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False Claims Act Statistics, News & Analysis

Once More, Unto the Breach of Contract…

The government and relators alike have long attempted to erode the distinction between breach of contract and fraud by bringing fraud cases based on conduct that, at most, gives rise to a claim for breach of contract. A recent case from the Second Circuit provides an illustrative peek into how one circuit is drawing a hard line in the sand this year when it comes to distinguishing between breach and fraud.

In United States ex rel. O’Donnell v. Countrywide Home Loans, Inc., Nos. 15-496, 15-499, slip op. (2d Cir. May 23, 2016), the government’s case began with a relator (a former employee of one of the defendant companies), but the government ultimately intervened and added its own claims, including claims under the Financial Institutions Reform, Recovery, and Enforcement Act of 1989 (FIRREA), against the defendants — three banks, and one individual defendant, the former Chief Operating Officer of a division of Countrywide Home Loans. The government proceeded to trial only on the FIRREA claim, alleging that the defendants committed mail and wire fraud by selling loans to Fannie Mae and Freddie Mac that the defendants knew at the time of the sale did not meet the requirements of Countrywide’s contracts with Fannie Mae and Freddie Mac – in other words, the defendants had breached the contract but the question remained whether the mortgage sales were fraudulent. On May 23, 2016, however, the Court of Appeals handed the defendants a total victory by reversing and remanding the case finding that — for a fraudulent inducement claim — the government must prove that, at the time the defendants signed its contracts with Fannie and Freddie, they had no intention to keep their promise.

In rejecting the government’s theory of liability, the Court of Appeals drilled down to core common law fraud principles and held that:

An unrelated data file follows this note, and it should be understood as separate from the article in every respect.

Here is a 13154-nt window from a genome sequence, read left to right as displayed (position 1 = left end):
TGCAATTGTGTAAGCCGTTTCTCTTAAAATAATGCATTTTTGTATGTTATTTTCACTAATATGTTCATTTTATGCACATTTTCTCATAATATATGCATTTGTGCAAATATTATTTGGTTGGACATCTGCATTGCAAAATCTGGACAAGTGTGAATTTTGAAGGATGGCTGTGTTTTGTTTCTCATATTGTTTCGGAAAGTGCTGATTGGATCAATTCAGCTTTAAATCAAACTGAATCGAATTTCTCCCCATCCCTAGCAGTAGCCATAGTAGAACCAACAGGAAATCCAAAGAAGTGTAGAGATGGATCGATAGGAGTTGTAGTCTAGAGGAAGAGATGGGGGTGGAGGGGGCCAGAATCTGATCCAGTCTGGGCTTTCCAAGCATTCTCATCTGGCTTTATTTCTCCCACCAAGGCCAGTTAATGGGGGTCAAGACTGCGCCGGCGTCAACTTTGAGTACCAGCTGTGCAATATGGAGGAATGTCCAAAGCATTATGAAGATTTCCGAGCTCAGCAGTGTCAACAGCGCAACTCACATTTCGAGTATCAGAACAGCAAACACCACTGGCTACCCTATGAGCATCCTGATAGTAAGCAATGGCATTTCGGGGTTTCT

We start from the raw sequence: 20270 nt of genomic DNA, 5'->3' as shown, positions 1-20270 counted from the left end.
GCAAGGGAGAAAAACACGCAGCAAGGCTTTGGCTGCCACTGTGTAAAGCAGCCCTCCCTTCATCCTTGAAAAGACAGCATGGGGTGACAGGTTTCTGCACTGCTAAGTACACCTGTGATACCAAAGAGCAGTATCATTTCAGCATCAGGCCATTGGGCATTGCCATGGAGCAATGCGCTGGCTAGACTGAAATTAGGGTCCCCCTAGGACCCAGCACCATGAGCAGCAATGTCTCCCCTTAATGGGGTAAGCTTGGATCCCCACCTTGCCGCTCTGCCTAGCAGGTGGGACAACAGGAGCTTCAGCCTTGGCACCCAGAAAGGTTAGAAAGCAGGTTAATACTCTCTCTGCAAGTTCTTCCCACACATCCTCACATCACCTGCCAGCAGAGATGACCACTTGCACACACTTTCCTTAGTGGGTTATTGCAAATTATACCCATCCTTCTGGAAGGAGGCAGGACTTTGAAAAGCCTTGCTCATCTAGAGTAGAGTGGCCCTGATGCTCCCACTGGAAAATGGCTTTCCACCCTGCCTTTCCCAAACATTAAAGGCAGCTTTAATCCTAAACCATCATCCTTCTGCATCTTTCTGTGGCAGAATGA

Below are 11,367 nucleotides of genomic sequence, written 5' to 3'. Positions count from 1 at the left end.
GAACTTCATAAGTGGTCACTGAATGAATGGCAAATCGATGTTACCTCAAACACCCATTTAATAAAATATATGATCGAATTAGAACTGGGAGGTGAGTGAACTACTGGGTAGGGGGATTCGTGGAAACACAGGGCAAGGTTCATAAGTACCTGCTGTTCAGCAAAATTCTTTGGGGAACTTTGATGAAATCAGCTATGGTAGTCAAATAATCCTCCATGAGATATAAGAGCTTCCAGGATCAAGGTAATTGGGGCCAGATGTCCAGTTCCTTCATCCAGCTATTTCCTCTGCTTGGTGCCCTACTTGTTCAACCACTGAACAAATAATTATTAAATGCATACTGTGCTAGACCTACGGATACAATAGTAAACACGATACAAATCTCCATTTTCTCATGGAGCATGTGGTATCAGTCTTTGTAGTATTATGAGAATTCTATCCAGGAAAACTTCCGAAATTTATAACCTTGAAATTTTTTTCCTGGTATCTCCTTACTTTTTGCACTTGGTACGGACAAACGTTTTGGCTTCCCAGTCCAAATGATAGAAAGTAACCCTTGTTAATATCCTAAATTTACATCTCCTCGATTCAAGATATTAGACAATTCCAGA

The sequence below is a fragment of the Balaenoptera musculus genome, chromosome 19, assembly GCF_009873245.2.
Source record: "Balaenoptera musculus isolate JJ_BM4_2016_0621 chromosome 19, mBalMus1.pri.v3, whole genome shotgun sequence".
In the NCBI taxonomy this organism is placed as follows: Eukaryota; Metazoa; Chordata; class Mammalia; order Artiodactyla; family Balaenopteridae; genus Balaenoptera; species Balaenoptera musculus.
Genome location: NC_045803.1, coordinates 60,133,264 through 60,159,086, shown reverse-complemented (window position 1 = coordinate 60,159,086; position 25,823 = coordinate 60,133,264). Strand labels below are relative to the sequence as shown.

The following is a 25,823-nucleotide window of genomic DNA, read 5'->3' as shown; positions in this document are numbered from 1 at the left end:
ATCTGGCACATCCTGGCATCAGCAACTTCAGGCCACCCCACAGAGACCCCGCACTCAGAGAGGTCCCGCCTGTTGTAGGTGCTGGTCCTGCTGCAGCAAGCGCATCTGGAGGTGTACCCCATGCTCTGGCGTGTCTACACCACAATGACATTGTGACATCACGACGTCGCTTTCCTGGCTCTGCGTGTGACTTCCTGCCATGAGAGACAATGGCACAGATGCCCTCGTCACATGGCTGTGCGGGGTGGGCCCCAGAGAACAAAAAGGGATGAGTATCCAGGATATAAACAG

a contractual promise can only support a claim for fraud upon proof of fraudulent intent not to perform the promise at the time of contract execution. Absent such proof, a subsequent breach of that promise — even where willful and intentional — cannot in itself transform the promise into a fraud. Far from being an arcane limitation, the principle of contemporaneous intent is . . . one without which the common law could not have conceived of fraud.

O’Donnell at 22.

Although a FIRREA case, the analysis should apply equally to the FCA and makes clear that the government and relators cannot magically transform a breach of contract into a fraud simply by showing a breach of contract. “Fraudulent inducement” requires proof that the defendants never intended to keep the promise in the first place. Yet, the decision has limitations. The decision ultimately involved analysis of “fraudulent scheme” under the mail and wire fraud statutes and claims under other fraud statutes would require additional analysis to identify any possible inconsistencies with common law. The Second Circuit’s opinion was also cabined to the charged theory of fraud through an affirmative misstatement. The Court of Appeals explicitly declined to address other situations, such as whether silence while under a duty to disclose material information could constitute fraud under federal statutes in the context of a breach of contract. This concept of “half truths” was addressed in part by the Supreme Court in Universal Health – analysis of which can be found here.



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